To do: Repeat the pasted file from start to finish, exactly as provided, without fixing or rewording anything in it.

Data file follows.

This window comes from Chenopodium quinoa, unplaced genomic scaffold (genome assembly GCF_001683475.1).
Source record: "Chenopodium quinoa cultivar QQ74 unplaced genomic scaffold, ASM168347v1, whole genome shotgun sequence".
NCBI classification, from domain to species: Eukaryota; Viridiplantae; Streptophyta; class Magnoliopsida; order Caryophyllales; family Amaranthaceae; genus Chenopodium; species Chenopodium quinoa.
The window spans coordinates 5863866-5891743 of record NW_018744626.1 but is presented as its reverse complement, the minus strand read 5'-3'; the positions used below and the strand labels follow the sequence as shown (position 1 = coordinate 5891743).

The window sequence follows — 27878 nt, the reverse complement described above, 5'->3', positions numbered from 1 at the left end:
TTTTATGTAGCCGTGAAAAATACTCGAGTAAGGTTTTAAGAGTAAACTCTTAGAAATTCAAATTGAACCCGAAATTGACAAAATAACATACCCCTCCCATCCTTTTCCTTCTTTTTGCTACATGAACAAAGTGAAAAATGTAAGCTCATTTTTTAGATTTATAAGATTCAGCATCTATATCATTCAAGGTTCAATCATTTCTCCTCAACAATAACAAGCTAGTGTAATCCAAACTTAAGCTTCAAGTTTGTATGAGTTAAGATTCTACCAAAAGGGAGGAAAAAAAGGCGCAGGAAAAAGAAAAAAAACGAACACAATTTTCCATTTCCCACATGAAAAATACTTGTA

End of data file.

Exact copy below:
This window comes from Chenopodium quinoa, unplaced genomic scaffold (genome assembly GCF_001683475.1).
Source record: "Chenopodium quinoa cultivar QQ74 unplaced genomic scaffold, ASM168347v1, whole genome shotgun sequence".
NCBI classification, from domain to species: Eukaryota; Viridiplantae; Streptophyta; class Magnoliopsida; order Caryophyllales; family Amaranthaceae; genus Chenopodium; species Chenopodium quinoa.
The window spans coordinates 5863866-5891743 of record NW_018744626.1 but is presented as its reverse complement, the minus strand read 5'-3'; the positions used below and the strand labels follow the sequence as shown (position 1 = coordinate 5891743).

The window sequence follows — 27878 nt, the reverse complement described above, 5'->3', positions numbered from 1 at the left end:
TTTTATGTAGCCGTGAAAAATACTCGAGTAAGGTTTTAAGAGTAAACTCTTAGAAATTCAAATTGAACCCGAAATTGACAAAATAACATACCCCTCCCATCCTTTTCCTTCTTTTTGCTACATGAACAAAGTGAAAAATGTAAGCTCATTTTTTAGATTTATAAGATTCAGCATCTATATCATTCAAGGTTCAATCATTTCTCCTCAACAATAACAAGCTAGTGTAATCCAAACTTAAGCTTCAAGTTTGTATGAGTTAAGATTCTACCAAAAGGGAGGAAAAAAAGGCGCAGGAAAAAGAAAAAAAACGAACACAATTTTCCATTTCCCACATGAAAAATACTTGTA